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If you regularly maintain your gun, there is a lesser chance of any accidental discharge. If you are a beginner in gun cleaning, however, there are a lot of things that you are unsure of. One common question most new people ask is: Should you oil the inside of a gun barrel?
Should You Oil the Inside of a Gun Barrel?
Yes, you should oil the inside of a gun barrel for protection and not for your lubrication. Oiling the inside of a gun barrel will protect it from rusting. It won’t affect its effectiveness when firing.
Note, however, you should only put a light application of oil in the bore. Squeeze out as much oil from the patch to have the slightest amount of oil possible. Use it to clean the inside of your gun barrel, running the patch through a bore.
Remember, you should avoid cleaning the inside of your gun barrel a day before a shooting competition. The oil inside the barrel will burn which makes your shot go a bit higher. The tiny bit of inaccuracy can mean a lot in target shooting competitions.
What Happens if You Don’t Oil Your Gun?
If you fail to regularly put oil in your gun, there is a high chance that it could rust. Rust causes corrosion and produces deposits that affect the functionality and structural integrity of your gun.
You also leave residues inside your gun barrel from shooting your gun. If you don’t oil or clean the inside, it will stick around the inside of your gun barrel and cause some problems and cause fouling.
Fouling can affect the effectiveness of your gun and can also affect the gun’s accuracy.
The four common types of fouling you encounter are:
- Carbon – caused by burning powder residue
- Copper – caused by copper-jacketed bullets residue
- Lead – caused by lead bullets residue
- Plastic – caused by plastic wads
What Happens If You Put Too Much Oil on Your Gun?
One or two drops of oil are all you need to oil the inside of a gun barrel. If you put too much oil, your gun will gum up hard that it won’t be as smooth and slippery it once was. The oil gets mixed with copper, carbon, and gun powder that it creates a mixture similar to cement.
The practice of oiling too much on guns dates back to old world wars. Most soldiers didn’t have time to properly oil their guns so they applied too much oil to help keep the guns running even on muddy terrains.
However, new technology helped manufacturers create a lubricant that doesn’t need too much application to be effective. The materials used have also been changed and the lubricating strength has improved since then. That’s why it’s no longer viable to put too much oil on your guns.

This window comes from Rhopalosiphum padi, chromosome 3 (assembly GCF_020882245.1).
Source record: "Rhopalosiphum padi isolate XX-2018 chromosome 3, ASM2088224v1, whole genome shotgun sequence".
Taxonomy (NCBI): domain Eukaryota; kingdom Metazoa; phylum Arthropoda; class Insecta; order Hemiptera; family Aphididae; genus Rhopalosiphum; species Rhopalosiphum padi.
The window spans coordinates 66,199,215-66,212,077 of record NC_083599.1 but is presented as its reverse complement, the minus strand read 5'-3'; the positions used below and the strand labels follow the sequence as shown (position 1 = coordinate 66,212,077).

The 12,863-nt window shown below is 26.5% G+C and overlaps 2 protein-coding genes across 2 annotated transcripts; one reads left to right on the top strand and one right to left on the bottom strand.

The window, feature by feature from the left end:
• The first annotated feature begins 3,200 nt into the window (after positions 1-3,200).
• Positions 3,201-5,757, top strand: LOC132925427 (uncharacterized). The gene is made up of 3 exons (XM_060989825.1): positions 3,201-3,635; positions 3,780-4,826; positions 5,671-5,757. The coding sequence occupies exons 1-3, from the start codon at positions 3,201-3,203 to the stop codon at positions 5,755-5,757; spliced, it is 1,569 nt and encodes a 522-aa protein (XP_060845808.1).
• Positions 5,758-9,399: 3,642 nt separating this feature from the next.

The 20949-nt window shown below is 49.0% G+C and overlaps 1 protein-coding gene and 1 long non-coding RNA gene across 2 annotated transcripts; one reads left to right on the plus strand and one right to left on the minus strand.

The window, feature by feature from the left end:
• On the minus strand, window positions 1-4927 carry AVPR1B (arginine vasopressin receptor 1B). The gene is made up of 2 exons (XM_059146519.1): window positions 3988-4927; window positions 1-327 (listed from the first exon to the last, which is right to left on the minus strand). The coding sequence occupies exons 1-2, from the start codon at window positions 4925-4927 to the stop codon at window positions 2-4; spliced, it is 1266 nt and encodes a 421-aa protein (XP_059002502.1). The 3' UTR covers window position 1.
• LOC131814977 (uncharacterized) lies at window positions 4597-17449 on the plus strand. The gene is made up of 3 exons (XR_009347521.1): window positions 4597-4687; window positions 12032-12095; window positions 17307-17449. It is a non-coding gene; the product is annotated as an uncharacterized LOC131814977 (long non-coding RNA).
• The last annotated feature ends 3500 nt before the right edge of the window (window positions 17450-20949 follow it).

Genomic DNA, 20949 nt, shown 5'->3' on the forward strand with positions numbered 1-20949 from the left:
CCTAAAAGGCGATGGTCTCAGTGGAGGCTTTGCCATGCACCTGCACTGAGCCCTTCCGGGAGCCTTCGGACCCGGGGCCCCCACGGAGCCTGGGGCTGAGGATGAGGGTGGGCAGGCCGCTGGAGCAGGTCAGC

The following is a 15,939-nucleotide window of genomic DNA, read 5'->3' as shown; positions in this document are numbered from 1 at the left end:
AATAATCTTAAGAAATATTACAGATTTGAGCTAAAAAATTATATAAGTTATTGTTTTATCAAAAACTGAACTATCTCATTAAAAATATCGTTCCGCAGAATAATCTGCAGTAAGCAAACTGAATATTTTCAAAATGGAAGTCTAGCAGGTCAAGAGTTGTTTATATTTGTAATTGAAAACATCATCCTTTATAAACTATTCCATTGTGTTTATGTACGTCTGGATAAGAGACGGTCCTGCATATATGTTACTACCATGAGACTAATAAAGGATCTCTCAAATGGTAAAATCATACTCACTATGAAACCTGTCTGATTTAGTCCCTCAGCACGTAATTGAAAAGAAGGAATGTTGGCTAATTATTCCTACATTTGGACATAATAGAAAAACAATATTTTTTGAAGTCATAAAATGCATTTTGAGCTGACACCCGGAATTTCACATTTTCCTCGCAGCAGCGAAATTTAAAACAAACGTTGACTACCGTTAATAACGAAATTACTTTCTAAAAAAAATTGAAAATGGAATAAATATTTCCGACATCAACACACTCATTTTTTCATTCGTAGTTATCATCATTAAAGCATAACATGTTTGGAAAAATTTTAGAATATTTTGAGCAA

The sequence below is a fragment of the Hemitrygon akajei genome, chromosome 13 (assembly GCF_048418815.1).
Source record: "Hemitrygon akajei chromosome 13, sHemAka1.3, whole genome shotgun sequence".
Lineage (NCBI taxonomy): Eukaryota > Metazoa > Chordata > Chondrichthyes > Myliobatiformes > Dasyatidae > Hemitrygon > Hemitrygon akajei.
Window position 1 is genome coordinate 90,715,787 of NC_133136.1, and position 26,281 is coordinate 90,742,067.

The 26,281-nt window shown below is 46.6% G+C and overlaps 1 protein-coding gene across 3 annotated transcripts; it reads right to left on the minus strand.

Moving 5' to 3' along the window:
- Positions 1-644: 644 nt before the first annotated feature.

Should I Oil My Gun Before Shooting?
You should always oil your guns after a thorough cleaning. If you fail to do so, it may be the cause of rust and fouling buildup. However, if you are planning to oil the inside of your gun barrel before shooting, don’t do it. It affects your accuracy.
While you can still oil the inside of a gun barrel before shooting, make sure to bring along gun cleaning patches so that you can wipe off the inside of the gun barrel just as you are about to shoot.
Some people even use bore snakes for a quick clean on their guns. As a safety rule, always check that your gun is empty before you start cleaning. You don’t want an accidental discharge at a shooting range.
How Often Should I Oil My Gun?
You should always oil every part of the gun after cleaning it. The oil prevents the formation of rust on your gun. However, make sure you apply a light coat of oil inside the gun barrel. Too much oil and it can affect the trajectory of your bullets.
Oil reduces friction which propels bullets at a greater velocity. However, a bullet must form a virtually gas-tight seal so that it can contain the chamber pressure. Lubrication doesn’t help. Although it does increase the bullet’s velocity, it also affects the bullet’s accuracy.
Don’t oil your gun when you haven’t cleaned it or else you end up with a mix of dirt and oil which can damage your gun. It might form thick particles inside that will also affect the gun’s shooting.
What’s Wrong with a Dry Gun?
It depends on the type of gun. Some guns can go longer without lubricating and it will still function just fine. Some guns that have full-length frame rails need lubrication for it to function properly.
A dry gun also tends to rust faster than a lubricated gun. Dry guns can also be prone to:
- Permanent damage
- Pre-mature wear
- Unreliable shooting
It’s better to oil your gun up than to leave it dry. It has more benefits than cons and it prolongs the longevity of the gun.
Oiling the inside of a gun barrel is common practice. It helps protect your gun from rust and fouling. However, it will also affect the gun’s accuracy if you leave oil when firing. Make sure you wipe the oil before shooting with a gun cleaning patch or a bore snake.